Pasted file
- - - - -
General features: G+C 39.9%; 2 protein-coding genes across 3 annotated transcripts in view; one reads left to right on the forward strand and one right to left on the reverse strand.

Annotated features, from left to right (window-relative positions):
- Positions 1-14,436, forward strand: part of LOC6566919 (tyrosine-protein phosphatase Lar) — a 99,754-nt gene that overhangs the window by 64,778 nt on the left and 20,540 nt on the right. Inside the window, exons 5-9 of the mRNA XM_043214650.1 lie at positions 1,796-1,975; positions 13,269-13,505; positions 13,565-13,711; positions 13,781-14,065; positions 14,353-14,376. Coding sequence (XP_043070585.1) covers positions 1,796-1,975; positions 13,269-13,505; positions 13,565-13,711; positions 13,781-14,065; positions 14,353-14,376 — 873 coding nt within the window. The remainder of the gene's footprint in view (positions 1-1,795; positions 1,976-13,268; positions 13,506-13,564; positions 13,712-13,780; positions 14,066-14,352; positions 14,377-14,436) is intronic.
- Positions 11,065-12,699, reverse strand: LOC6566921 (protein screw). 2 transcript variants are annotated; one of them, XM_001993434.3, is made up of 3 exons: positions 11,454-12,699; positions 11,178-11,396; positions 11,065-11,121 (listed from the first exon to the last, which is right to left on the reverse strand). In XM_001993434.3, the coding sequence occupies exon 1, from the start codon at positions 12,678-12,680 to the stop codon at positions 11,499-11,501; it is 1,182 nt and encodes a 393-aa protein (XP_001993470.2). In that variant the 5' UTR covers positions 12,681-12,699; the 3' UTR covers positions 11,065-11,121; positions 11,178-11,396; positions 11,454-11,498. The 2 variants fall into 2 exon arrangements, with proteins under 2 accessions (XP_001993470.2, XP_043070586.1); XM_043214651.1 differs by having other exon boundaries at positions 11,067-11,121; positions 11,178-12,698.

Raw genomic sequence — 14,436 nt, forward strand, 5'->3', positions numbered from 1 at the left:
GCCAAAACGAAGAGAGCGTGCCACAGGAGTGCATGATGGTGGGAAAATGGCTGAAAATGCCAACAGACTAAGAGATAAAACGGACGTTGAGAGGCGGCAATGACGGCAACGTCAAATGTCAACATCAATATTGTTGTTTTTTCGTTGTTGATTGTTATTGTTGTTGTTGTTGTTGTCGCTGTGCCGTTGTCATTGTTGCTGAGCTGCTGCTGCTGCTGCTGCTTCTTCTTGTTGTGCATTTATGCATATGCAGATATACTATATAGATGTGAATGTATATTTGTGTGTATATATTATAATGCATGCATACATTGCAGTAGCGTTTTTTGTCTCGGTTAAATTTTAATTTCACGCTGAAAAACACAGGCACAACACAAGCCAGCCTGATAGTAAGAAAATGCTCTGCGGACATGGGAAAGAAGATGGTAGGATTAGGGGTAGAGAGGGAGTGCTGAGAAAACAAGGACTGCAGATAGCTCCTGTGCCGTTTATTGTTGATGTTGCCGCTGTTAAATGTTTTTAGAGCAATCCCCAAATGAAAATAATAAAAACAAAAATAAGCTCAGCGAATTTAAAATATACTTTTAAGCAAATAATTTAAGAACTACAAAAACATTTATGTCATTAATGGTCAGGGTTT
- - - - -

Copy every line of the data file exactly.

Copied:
General features: G+C 39.9%; 2 protein-coding genes across 3 annotated transcripts in view; one reads left to right on the forward strand and one right to left on the reverse strand.

Annotated features, from left to right (window-relative positions):
- Positions 1-14,436, forward strand: part of LOC6566919 (tyrosine-protein phosphatase Lar) — a 99,754-nt gene that overhangs the window by 64,778 nt on the left and 20,540 nt on the right. Inside the window, exons 5-9 of the mRNA XM_043214650.1 lie at positions 1,796-1,975; positions 13,269-13,505; positions 13,565-13,711; positions 13,781-14,065; positions 14,353-14,376. Coding sequence (XP_043070585.1) covers positions 1,796-1,975; positions 13,269-13,505; positions 13,565-13,711; positions 13,781-14,065; positions 14,353-14,376 — 873 coding nt within the window. The remainder of the gene's footprint in view (positions 1-1,795; positions 1,976-13,268; positions 13,506-13,564; positions 13,712-13,780; positions 14,066-14,352; positions 14,377-14,436) is intronic.
- Positions 11,065-12,699, reverse strand: LOC6566921 (protein screw). 2 transcript variants are annotated; one of them, XM_001993434.3, is made up of 3 exons: positions 11,454-12,699; positions 11,178-11,396; positions 11,065-11,121 (listed from the first exon to the last, which is right to left on the reverse strand). In XM_001993434.3, the coding sequence occupies exon 1, from the start codon at positions 12,678-12,680 to the stop codon at positions 11,499-11,501; it is 1,182 nt and encodes a 393-aa protein (XP_001993470.2). In that variant the 5' UTR covers positions 12,681-12,699; the 3' UTR covers positions 11,065-11,121; positions 11,178-11,396; positions 11,454-11,498. The 2 variants fall into 2 exon arrangements, with proteins under 2 accessions (XP_001993470.2, XP_043070586.1); XM_043214651.1 differs by having other exon boundaries at positions 11,067-11,121; positions 11,178-12,698.

Raw genomic sequence — 14,436 nt, forward strand, 5'->3', positions numbered from 1 at the left:
GCCAAAACGAAGAGAGCGTGCCACAGGAGTGCATGATGGTGGGAAAATGGCTGAAAATGCCAACAGACTAAGAGATAAAACGGACGTTGAGAGGCGGCAATGACGGCAACGTCAAATGTCAACATCAATATTGTTGTTTTTTCGTTGTTGATTGTTATTGTTGTTGTTGTTGTTGTCGCTGTGCCGTTGTCATTGTTGCTGAGCTGCTGCTGCTGCTGCTGCTTCTTCTTGTTGTGCATTTATGCATATGCAGATATACTATATAGATGTGAATGTATATTTGTGTGTATATATTATAATGCATGCATACATTGCAGTAGCGTTTTTTGTCTCGGTTAAATTTTAATTTCACGCTGAAAAACACAGGCACAACACAAGCCAGCCTGATAGTAAGAAAATGCTCTGCGGACATGGGAAAGAAGATGGTAGGATTAGGGGTAGAGAGGGAGTGCTGAGAAAACAAGGACTGCAGATAGCTCCTGTGCCGTTTATTGTTGATGTTGCCGCTGTTAAATGTTTTTAGAGCAATCCCCAAATGAAAATAATAAAAACAAAAATAAGCTCAGCGAATTTAAAATATACTTTTAAGCAAATAATTTAAGAACTACAAAAACATTTATGTCATTAATGGTCAGGGTTT